(2) Improving integrated urban-rural development
“Over density” in cities and “over sparseness” in the countryside are the two problems that ailed China’s neighbor Japan during its rapid urbanization. More than half of its population concentrates in its three major metropolitan areas, its rural areas suffer from population aging and hollowing-out and the country depends heavily on grain imports. China, who also has been urbanized quickly, should learn from Japan’s lessons, and promote integrated urban-rural development to ensure the prosperity of both urban and rural areas. Promoting integrated urban-rural development hinges on interaction between urban and rural areas. Cities should channel capital, technologies, and personnel into rural areas to gain benefits from the agricultural development, and promote personnel exchanges between urban and rural areas. Rural areas should develop scale business, provide cities with raw materials and farm products, and promote the integration of industries in urban and rural areas. At the same time, we should encourage centralized residence of rural residents, extend urban public services to rural areas, and equalize urban-rural access to public services.
(3) Invigorate medium and small-sized cities
Currently, some of China’s medium and small-sized cities are experiencing population drop, industrial contraction and a weak economy. Maintaining a fairly number of healthy medium and small-sized cities is key to an urban system. These cities, including counties, are in proximity to rural areas and enjoy a close connection with neighboring large cities, so they serve as an important bridge for promoting integrated urban-rural development. Developing medium and small-sized cities is conductive to undertaking functions of neighboring cities, and providing development space for large cities. It also helps farmers nearby develop urbanization in their localities, to ensure the sustainable development of rural areas and farming culture. Therefore, we should give priority to developing medium and small-sized cities on the agenda of future urbanization, sale up effort to build medium and small-sized cities, keep improving the living environment in cities, accelerate the building public facilities, enhance quality of public services, and strengthen industrial supporting capacity.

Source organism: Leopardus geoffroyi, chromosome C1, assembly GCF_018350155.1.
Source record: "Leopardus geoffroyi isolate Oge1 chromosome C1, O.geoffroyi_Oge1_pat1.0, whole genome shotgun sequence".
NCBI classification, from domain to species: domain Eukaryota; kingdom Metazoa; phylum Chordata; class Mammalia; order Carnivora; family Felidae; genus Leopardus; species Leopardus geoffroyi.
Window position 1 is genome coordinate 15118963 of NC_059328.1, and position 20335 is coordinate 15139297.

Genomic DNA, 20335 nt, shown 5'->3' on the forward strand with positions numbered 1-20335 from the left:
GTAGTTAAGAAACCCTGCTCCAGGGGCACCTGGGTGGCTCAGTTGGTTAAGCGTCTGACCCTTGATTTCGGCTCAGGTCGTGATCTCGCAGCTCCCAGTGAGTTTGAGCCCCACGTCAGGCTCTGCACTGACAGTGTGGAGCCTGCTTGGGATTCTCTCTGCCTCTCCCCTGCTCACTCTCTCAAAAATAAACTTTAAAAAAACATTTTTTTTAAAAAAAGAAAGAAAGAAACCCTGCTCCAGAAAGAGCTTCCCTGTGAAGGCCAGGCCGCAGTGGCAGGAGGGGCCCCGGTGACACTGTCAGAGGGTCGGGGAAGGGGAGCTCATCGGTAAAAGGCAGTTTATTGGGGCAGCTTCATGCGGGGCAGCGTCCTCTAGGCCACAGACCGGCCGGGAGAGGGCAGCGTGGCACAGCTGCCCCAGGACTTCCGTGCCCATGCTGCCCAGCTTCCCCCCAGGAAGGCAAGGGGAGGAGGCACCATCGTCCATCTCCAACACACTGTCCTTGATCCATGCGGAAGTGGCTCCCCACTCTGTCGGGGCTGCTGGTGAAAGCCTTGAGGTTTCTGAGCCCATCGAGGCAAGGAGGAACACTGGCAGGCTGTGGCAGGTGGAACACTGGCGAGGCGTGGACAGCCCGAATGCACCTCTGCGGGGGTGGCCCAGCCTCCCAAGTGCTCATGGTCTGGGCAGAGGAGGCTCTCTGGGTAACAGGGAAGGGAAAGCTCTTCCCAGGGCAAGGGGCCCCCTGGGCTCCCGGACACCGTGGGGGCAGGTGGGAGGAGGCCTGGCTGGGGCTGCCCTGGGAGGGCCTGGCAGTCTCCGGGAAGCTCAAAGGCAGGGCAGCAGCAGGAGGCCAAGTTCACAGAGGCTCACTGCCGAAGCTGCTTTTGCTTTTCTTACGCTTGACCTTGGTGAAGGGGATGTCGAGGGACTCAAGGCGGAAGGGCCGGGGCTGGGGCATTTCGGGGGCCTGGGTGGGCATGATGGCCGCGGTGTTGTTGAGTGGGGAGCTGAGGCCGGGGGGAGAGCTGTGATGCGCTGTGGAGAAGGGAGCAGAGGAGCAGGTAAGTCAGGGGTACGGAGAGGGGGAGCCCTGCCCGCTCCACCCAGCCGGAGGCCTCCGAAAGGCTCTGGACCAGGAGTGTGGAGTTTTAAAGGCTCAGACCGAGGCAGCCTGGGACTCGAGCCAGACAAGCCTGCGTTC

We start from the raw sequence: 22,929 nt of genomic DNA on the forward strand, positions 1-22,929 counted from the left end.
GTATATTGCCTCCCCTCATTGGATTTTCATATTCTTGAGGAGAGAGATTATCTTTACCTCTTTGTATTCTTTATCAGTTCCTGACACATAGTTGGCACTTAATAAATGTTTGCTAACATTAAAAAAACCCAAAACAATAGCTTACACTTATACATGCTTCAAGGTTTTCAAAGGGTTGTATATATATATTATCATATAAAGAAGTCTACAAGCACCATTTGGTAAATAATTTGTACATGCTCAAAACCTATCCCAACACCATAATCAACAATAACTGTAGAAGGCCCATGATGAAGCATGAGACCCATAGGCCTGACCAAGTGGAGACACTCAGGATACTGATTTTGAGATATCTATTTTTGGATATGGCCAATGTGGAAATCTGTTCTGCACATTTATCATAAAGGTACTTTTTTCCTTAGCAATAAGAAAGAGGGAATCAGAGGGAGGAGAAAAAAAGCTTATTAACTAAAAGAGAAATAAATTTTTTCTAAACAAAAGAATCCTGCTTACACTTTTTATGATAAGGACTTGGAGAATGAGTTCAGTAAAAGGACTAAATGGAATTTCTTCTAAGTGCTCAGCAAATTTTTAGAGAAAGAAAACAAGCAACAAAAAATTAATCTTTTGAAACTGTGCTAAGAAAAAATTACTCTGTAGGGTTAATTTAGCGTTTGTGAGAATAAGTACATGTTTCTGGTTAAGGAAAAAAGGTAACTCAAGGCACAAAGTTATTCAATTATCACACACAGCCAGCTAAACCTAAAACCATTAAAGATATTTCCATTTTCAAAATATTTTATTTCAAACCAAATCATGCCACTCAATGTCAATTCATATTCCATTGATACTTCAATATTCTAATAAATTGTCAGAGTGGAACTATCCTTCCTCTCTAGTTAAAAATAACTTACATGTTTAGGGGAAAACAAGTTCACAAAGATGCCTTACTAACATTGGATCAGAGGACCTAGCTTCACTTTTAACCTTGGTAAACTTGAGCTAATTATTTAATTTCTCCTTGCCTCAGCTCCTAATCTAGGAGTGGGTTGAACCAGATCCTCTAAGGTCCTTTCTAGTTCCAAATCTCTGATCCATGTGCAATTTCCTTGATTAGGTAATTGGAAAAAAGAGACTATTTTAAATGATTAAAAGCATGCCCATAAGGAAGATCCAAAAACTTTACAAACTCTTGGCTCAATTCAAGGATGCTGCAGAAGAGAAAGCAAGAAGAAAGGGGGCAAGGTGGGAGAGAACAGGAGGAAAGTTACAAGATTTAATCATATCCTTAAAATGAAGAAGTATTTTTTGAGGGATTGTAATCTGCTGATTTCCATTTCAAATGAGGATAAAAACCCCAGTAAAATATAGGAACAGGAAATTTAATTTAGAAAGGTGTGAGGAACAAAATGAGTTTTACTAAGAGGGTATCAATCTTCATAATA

(4) Promote renovation and upgrading of cities
Since reform and opening up, the size of built-up areas in Chinese cities has expanded at a fast pace amid the country’s fast urbanization. The growing-fast urban sprawl was accompanied by large numbers of shoddy buildings, and many high-quality buildings are getting older, so cities are in urgent need of renovation. Japan has designated organizations for urban renovation, which are tasked with giving cities’ old buildings and structures a facelift. With the establishment of China’s land space planning system and the strict demarcation of the boundary of urban development, cities will shift from getting bigger to renovating internally. Renovation can beautify old cities, add appeal to old cities, and improve living conditions for residents. It also helps advance the building of smart cities, cultural cities, and healthy cities, and better satisfy needs of urban dwellers who are pursuing a good life.